“You’ve heard of the leadership crisis in America? Orrin Evans is not part of that problem,” writes Ben Ratliff in The New York Times. “Running a jazz big band in 2010 involves skill in composing, arranging, conducting and scheduling; it also involves nerve, because a big band these days is naturally a kind of statement, a platform for adventuresome writing or maintaining a tradition. And it takes strength: musical and physical.”
Orrin’s large ensemble, the Captain Black Big Band (or CBBB, for short), features a rotating lineup of musicians from Philadelphia and New York. The band deals in “the kind of jazz that nearly everyone could agree to call jazz,” writes NPR:
There are layers of squirming saxes, bright piano and serious brass blasts — low-end, high-note, and mid-range alike — tied together with a surplus of swing. But it doesn’t sound stuck in a misremembered era — there are jutting edges to the writing, and they’re played with a fashionably loose vibe… And no soloist is afraid to hold anything back: There’s audacity of spirit here.
On the origins of the band name, Orrin recalls: “Captain Black was a tobacco my father smoked. A good friend of mine, drummer Nasheet Waits, his father [drummer Freddie Waits] smoked Captain Black. One day, we were somewhere, and I could smell the tobacco. We just ended up talking about Captain Black. The name stuck. It’s really just a tribute to my dad.” However, after offering a similar explanation at a CBBB concert last summer, Orrin added, “…but I am wearing a dashiki, so it can mean whatever you want it to!”
A native son of Philadelphia, Orrin grew up immersed in the city’s rich musical landscape. He was also exposed to issues of identity politics and cultural awareness from an early age. Orrin’s father was both a Professor of African American Studies at Trenton State College and a Professor of English at Princeton University, and was involved in the Black Arts Movement as a playwright, while his mother sang with Opera Ebony and Opera North.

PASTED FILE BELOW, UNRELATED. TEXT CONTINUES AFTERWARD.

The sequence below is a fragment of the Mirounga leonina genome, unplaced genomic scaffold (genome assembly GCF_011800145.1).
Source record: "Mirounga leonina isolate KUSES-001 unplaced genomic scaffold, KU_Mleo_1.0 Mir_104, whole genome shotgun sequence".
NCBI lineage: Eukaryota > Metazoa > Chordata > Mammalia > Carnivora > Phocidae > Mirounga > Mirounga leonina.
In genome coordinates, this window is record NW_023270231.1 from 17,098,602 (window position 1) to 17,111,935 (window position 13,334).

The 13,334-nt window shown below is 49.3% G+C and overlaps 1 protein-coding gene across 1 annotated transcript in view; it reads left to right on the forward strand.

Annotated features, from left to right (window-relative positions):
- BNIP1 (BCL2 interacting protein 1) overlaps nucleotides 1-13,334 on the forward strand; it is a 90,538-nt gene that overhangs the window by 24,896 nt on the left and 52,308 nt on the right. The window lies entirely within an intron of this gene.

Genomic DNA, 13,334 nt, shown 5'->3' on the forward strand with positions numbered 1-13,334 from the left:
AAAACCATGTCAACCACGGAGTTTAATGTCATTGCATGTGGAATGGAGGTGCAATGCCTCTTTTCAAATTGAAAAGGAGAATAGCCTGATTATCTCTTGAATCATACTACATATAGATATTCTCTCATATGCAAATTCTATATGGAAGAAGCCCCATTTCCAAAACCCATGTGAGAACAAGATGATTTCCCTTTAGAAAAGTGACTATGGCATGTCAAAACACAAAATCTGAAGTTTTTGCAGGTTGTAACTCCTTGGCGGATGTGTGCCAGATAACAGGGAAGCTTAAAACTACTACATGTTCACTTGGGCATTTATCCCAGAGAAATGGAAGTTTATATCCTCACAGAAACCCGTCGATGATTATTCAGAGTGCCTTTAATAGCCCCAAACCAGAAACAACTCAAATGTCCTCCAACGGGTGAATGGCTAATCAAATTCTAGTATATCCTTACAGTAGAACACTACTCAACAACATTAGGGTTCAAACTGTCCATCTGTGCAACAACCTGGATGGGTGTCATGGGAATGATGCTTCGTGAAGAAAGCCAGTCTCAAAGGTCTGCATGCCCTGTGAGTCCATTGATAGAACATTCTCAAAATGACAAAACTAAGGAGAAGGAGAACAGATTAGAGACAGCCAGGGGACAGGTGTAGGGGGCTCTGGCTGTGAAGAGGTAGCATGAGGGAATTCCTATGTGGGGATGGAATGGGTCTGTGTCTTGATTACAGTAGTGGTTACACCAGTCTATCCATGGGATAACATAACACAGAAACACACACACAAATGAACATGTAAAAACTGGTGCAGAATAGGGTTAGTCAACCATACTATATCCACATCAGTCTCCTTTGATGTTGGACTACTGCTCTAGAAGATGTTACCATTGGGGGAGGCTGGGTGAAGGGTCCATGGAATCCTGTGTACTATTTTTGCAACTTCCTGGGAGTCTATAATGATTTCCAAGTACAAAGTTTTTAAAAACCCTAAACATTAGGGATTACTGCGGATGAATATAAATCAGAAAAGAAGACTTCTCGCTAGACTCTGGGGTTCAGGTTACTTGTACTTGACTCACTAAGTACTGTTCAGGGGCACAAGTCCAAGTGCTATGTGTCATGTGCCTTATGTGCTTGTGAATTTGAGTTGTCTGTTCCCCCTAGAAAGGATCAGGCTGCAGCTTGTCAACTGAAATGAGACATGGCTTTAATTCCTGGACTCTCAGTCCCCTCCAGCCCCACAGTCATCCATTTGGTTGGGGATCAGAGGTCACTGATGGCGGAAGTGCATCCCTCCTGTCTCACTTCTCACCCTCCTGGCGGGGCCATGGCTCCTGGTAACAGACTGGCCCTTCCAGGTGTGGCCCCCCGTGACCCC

After continuing his studies at Rutgers University, Orrin moved to New York, quickly landing a tour with Bobby Watson‘s “Horizon” band. The pianist never looked back, performing and recording with the likes of Wallace Roney, Mos Def (now Yasiin Bey), Common, Pharoah Sanders, Roy Hargrove, and Gary Bartz, to name just a few.
Orrin has been leading his own bands for years, and has released numerous acclaimed albums on the Palmetto, Criss Cross, and Posi-Tone labels, as well as on his own imprint, Imani Records. One of these is the eponymous debut of the CBBB; released by Posi-Tone, half of the recording was done at The Jazz Gallery. We’ve presented Orrin in innumerable configurations since 2002, and we look forward to welcoming back the CBBB for two nights this Friday and Saturday.
The New York Times featured this weekend’s run by the CBBB in last weekend’s Arts & Leisure Week Ahead:
NOW’S the time to make plans to pile into the Jazz Gallery and hear ORRIN EVANS’S CAPTAIN BLACK BIG BAND, in town for two nights next weekend. Mr. Evans, the pianist, a bandleader and teacher, is a hero of the Philadelphia jazz scene, and though all of his groups have a certain kind of energy, the Captain Black band really dominates a room. It connotes the 1980s and ’90s in style and language, but maybe the ’60s in energy, which is to say it plays with urgency, beyond the coding that makes jazz a small-audience special interest. The lineup looks different depending on where and when he’s playing; this 14-piece one is full of first-call New Yorkers. Watch for the trumpeter Tatum Greenblatt, the saxophonists Stacy Dillard and Marcus Strickland, and the trombonist David Gibson; Mr. Evans, with the bassist Luques Curtis and drummer Anwar Marshall, tie it together.
Time Out New York has also selected the run as a Critics’ Pick, commenting: “Orrin Evans, a Philly pianist who approaches jazz tradition with both reverence and a deep inquisitiveness, leads his fine large ensemble, which translates postbop fire to the big-band canvas.”